The present invention is based on combining this synthetic jet technology with air filtration functionality, so as to provide an air purifier device which is small and
lightweight enough to be worn by a user during day-to-day activities, but which is powerful enough provide full functionality even in conditions of high wind.
The use of a synthetic jet approach means the time air is resident in a filter may be increased.
In some embodiments, the flexible diaphragm may at least partially define a boundary of the chamber.
In this case, the changing of a volume inside the chamber may be achieved through simply varying the eccentricity of the diaphragm. For example, by adapting the diaphragm so as to curve 'concave-wise' into the bulk volume of the chamber, the volume of the chamber is reduced. On the other hand, by moving the diaphragm so as to bend 'convex- wise' out of the bulk of the chamber, the volume of the chamber is consequently increased. Hence, the synthetic jet action may be achieved within this embodiment by simply 'flipping' the diaphragm between out outward 'convex' position to an inward 'concave' position.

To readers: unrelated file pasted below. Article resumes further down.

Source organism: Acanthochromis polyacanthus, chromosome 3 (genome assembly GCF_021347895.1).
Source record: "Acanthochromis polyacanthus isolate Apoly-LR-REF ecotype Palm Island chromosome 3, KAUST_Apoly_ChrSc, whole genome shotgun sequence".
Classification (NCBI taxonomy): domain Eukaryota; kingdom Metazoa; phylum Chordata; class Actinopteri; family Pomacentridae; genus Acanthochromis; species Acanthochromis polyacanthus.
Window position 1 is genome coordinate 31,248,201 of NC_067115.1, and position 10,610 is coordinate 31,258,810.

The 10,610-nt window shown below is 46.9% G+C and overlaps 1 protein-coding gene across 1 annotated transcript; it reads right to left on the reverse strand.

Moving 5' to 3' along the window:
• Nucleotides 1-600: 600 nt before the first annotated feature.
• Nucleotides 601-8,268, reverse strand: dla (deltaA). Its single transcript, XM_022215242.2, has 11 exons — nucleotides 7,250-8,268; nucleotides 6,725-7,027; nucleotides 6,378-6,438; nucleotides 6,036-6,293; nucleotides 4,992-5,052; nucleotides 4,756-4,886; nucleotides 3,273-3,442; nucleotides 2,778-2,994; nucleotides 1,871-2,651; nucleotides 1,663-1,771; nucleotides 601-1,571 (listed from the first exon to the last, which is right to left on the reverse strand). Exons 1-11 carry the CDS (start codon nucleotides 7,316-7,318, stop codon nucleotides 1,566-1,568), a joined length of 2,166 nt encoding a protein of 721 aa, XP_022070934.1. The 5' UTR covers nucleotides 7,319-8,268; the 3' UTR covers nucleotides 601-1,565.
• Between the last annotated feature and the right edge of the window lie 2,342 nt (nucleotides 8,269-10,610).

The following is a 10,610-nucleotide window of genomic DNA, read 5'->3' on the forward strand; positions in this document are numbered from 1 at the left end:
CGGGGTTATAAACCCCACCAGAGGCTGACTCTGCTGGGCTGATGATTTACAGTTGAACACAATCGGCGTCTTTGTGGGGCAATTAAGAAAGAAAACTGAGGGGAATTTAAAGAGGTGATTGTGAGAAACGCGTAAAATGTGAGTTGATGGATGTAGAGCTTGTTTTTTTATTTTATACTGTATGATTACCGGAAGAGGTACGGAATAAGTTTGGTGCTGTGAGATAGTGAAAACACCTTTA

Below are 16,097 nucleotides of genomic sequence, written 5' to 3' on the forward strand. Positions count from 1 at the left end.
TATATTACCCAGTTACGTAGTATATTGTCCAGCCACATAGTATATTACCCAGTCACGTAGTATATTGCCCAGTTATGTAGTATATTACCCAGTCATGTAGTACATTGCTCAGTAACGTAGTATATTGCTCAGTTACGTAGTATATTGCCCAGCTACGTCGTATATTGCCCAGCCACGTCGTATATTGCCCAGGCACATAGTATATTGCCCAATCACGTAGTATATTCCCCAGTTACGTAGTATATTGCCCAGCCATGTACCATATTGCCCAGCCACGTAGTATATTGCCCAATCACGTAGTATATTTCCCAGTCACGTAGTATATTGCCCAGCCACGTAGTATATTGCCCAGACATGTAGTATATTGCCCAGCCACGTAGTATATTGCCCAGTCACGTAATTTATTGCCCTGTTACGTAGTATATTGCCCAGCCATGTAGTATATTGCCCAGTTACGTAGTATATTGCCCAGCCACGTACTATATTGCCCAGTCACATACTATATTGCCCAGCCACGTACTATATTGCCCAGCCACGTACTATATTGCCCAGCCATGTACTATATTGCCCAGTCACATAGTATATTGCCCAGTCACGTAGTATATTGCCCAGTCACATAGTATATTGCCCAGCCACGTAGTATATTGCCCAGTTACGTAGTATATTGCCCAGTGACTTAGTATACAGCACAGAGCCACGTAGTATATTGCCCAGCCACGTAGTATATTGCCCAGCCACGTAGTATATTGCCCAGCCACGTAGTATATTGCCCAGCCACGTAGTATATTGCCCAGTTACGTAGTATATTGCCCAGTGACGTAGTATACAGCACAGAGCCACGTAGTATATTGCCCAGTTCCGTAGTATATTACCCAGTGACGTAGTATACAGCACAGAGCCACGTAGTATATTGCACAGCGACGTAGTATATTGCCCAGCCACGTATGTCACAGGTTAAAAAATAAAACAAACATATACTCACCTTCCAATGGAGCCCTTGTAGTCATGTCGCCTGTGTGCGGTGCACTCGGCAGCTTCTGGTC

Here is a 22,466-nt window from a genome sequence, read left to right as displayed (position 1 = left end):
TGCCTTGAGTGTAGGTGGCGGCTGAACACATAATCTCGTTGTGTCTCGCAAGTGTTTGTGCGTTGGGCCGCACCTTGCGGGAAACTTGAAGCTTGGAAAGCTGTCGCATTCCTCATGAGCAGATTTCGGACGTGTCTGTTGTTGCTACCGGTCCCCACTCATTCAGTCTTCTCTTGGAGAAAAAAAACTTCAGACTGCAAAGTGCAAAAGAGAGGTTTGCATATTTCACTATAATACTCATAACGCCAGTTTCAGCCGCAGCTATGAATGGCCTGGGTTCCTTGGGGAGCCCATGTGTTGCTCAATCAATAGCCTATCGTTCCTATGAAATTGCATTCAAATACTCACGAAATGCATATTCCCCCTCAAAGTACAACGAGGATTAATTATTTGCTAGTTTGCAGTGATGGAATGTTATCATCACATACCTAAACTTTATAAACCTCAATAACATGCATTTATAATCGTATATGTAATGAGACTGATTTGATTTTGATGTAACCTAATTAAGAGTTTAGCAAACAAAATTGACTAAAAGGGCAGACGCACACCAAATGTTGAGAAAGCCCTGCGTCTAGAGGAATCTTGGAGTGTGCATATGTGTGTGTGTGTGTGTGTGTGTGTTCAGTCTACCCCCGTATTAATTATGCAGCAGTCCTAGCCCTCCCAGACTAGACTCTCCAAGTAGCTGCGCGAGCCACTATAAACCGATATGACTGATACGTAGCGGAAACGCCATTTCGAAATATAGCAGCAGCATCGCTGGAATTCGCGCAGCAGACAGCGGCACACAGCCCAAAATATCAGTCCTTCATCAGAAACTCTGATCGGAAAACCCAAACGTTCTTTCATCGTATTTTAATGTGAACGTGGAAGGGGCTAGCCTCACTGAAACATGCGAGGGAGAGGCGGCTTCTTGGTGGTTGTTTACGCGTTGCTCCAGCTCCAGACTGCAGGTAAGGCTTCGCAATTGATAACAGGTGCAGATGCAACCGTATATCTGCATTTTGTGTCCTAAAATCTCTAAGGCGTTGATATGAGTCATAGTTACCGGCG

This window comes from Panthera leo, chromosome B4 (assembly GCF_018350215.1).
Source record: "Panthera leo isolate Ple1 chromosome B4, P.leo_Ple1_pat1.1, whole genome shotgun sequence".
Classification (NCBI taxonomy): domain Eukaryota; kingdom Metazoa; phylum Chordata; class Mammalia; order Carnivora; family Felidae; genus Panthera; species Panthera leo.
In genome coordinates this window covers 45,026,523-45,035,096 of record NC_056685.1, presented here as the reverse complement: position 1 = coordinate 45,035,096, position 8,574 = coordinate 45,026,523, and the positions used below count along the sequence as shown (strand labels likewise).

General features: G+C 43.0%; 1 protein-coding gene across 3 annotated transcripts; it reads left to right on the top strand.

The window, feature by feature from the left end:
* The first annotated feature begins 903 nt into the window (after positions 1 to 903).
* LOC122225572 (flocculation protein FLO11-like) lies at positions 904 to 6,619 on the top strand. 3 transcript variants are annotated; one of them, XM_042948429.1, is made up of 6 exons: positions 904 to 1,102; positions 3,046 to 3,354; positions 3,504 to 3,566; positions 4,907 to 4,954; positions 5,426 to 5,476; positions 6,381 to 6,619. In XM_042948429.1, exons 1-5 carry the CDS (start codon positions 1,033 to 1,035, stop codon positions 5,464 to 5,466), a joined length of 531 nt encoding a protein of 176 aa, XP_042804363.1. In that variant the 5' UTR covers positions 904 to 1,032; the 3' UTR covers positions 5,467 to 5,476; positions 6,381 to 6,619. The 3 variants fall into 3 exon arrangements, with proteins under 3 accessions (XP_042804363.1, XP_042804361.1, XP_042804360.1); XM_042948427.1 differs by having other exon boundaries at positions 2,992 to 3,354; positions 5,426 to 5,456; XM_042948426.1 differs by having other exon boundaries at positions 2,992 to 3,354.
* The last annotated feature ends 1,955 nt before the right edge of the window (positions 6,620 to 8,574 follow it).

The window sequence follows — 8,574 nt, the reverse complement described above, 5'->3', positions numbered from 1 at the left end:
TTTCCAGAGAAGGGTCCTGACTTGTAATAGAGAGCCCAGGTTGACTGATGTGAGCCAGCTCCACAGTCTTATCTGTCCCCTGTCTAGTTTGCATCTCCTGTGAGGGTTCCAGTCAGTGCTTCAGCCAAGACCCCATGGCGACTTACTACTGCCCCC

The device may further comprise a driving mechanism for driving the diaphragm to oscillate between two or more positions.
Where synthetic jet action is to be achieved, the device may comprise a driving mechanism for controlling the movement of the diaphragm. For example, the driver unit might comprise elements for inducing electrodynamic displacement of the diaphragm, such as those utilized, for example, within conventional loudspeaker devices. In alternative examples, however, the driver might comprise one or more piezoelectric elements to induce vibrations at frequencies proportional to an applied current or voltage. In further examples still, the driver might comprise one or more motor elements, for mechanical manipulation of the diaphragm.
The surface area of the diaphragm may be greater than the cross-sectional area of any one of the one or more openings/passages.